AD markers mostly mentioned are tau and Aβ, which are used to identify and understand the mechanisms involved in the etiopathogenesis of AD. Amyloidogenesis reflects the pathological features of AD and plays a remarkable role in AD progression. Many studies have indicated that dysregulation of miRNAs has been linked with tau and Aβ pathogenic functions in AD. Until now, many studies have implicated miRNAs in amyloidogenesis, especially as a central factor in AD, such as miR-7 [9, 22], miR-9 [9, 15], miR-26b [14, 30], miR-34a [31], miR-98-5p [32], miR-106 [33], miR-128 [34], miR-132 [35], miR-144 [36], miR-146a [37], miR-153 [38], miR-181 [39], miR-211-5p [40] and miR-339-5p [41]. And the prefibrillar form of soluble Aβ also impairs synaptic function and is the major cause of cognitive defects associated with AD. For instance, some studies reported that miRNAs including miR-125b [22, 42, 43], miR-134 [44], and miR-384 [45] may dysregulate Aβ to cause synaptic dysfunction.

Neuronal differentiation is also a part of AD pathology including neuronal survival and apoptosis, morphogenesis, adult neurogenesis, regulation of neural processes and structural plasticity. Several miRNAs have been identified as related to neuronal differentiation including miR-26b [14, 30], miR-29 [4649], miR-34b/c [50, 51], miR-107 [52, 53], miR-124 [54], miR-128 [34], miR-137 [55], miR-193b [56], miR-210 [57], miR-211-5p [40] and miR-384 [45].

Microglia are a kind of immunocompetent cells in the central nervous system (CNS), which accumulates at amyloid β plaques in AD as activated microglia. Several miRNAs may preferentially block many cellular anti-inflammatory proteins’ translation that could drive a pro-inflammatory response [58]. Key pro-inflammatory (miR-155 [19, 22], miR-27b [12], miR-326 [14]), anti-inflammatory (miR-9 [9, 15], miRNA-125b [43], miR-124 [5, 12, 25], miR-132 [35], miR-146a [19, 37], miR-21 [12], miR-223 [12]), and mixed immunomodulatory (let-7 family [8, 12, 14, 16, 24, 59, 60]) miRNAs regulate neuroinflammation in AD. In the absence of a pro-inflammatory response, inflammasome-mediated collagen synthesis could not be induced. MiRNA-146a was reported [19] to be related inflammation in AD as an NF-κB-regulated pro-inflammatory miRNA which targets the 3’-UTR of complement factor H (CFH) in human monocytes.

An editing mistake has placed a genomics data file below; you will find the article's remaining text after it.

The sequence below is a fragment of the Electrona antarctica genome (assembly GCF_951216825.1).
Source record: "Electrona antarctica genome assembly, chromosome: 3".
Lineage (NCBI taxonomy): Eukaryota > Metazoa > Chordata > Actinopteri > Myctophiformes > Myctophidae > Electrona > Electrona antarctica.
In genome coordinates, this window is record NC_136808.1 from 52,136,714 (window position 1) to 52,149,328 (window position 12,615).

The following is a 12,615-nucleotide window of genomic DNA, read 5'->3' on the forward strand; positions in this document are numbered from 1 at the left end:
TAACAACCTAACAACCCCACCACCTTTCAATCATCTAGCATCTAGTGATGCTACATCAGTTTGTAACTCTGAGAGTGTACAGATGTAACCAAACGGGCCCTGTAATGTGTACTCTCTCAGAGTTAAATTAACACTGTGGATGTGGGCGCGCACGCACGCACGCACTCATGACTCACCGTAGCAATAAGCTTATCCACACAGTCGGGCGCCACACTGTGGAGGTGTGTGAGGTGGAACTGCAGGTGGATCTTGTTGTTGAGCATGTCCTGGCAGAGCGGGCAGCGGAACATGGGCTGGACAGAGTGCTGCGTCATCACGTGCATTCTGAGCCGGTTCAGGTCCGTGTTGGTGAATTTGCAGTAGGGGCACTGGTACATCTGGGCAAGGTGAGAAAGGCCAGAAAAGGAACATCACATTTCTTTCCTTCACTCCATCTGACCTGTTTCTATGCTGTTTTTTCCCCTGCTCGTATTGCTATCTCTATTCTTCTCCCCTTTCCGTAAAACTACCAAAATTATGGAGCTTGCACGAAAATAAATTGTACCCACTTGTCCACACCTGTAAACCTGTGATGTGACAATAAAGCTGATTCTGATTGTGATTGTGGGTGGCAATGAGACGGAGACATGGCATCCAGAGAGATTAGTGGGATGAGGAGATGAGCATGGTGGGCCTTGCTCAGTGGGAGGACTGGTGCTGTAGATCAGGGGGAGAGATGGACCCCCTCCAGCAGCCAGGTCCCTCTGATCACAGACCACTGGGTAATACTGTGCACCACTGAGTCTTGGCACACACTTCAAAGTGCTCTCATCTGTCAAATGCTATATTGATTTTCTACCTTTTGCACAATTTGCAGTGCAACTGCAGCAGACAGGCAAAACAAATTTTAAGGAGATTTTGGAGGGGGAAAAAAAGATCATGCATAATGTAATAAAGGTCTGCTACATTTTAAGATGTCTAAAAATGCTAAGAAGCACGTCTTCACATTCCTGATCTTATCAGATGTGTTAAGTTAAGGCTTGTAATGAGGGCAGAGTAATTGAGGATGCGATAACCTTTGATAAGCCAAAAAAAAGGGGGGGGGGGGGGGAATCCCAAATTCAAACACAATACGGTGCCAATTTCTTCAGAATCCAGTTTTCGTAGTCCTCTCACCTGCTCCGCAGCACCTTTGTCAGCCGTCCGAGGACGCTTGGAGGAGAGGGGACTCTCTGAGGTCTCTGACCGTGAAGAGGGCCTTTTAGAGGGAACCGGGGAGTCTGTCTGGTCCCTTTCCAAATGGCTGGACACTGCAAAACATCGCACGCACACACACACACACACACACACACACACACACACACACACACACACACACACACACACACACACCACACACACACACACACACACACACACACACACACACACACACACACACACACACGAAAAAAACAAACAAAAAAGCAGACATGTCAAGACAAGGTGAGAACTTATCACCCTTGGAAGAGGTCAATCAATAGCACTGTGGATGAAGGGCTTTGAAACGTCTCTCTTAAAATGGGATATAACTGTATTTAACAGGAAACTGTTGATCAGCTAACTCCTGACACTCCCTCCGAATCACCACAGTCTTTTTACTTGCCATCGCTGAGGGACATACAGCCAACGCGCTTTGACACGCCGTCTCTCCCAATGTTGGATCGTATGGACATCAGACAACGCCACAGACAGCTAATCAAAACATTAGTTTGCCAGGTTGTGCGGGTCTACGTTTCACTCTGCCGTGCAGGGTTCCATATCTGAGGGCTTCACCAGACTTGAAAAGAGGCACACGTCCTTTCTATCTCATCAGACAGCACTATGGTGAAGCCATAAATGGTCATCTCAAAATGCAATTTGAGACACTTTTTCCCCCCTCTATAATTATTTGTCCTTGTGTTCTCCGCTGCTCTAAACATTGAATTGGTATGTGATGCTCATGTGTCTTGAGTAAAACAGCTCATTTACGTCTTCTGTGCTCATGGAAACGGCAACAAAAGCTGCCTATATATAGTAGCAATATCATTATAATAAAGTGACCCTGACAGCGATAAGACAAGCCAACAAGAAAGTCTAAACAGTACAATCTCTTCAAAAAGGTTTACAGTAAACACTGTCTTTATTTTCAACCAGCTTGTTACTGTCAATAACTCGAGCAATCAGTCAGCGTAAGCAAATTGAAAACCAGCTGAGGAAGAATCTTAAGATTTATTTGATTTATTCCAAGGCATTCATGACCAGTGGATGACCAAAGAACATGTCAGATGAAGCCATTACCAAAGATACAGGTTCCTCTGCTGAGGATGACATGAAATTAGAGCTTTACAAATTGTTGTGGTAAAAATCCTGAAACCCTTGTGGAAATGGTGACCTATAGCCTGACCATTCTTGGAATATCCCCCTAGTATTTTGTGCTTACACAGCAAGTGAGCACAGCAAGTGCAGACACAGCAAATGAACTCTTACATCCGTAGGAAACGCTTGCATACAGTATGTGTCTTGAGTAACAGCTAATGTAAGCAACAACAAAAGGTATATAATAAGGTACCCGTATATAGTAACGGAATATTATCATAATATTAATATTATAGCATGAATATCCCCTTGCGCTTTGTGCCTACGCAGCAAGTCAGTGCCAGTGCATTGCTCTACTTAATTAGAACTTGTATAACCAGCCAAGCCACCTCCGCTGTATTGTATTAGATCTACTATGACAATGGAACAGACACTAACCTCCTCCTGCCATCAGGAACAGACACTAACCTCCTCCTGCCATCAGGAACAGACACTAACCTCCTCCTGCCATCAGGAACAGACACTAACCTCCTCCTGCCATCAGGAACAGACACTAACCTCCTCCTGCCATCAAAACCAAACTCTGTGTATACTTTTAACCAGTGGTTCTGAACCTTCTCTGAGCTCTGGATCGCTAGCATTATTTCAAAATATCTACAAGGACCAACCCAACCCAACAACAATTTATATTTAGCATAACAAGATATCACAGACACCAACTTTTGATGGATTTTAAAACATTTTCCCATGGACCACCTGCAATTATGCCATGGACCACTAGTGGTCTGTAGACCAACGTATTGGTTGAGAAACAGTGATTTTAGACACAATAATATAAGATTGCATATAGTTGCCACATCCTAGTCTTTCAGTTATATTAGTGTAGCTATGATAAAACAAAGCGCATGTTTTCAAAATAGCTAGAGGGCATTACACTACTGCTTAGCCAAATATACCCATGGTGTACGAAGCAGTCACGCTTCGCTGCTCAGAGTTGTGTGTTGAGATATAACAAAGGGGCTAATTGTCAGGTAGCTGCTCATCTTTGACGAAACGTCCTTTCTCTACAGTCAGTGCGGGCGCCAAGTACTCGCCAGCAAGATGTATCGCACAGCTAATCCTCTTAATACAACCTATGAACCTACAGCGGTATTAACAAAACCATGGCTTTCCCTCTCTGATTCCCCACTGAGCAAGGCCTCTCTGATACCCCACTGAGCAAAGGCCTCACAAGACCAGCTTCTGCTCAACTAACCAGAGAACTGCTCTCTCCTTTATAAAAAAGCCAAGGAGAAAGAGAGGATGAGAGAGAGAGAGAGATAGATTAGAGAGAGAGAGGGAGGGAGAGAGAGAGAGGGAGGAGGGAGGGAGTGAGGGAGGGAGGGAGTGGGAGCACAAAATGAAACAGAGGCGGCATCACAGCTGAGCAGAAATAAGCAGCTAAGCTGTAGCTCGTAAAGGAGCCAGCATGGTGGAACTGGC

Bioinformatics analysis of quantitative expression data was performed, identifying a variety of miRNAs as up- or down- regulated in AD cortex, blood and CSF compared to age-matched controls. Increasingly many studies focus on miRNA dysregulation not only in AD brain but also in AD blood and CSF and have yielded better convergence of the database to improve the detection methods for miRNAs. In spite of inconsistent up- or down-regulated miRNAs, it is a research trend to find the key biomarkers in the preclinical phase early.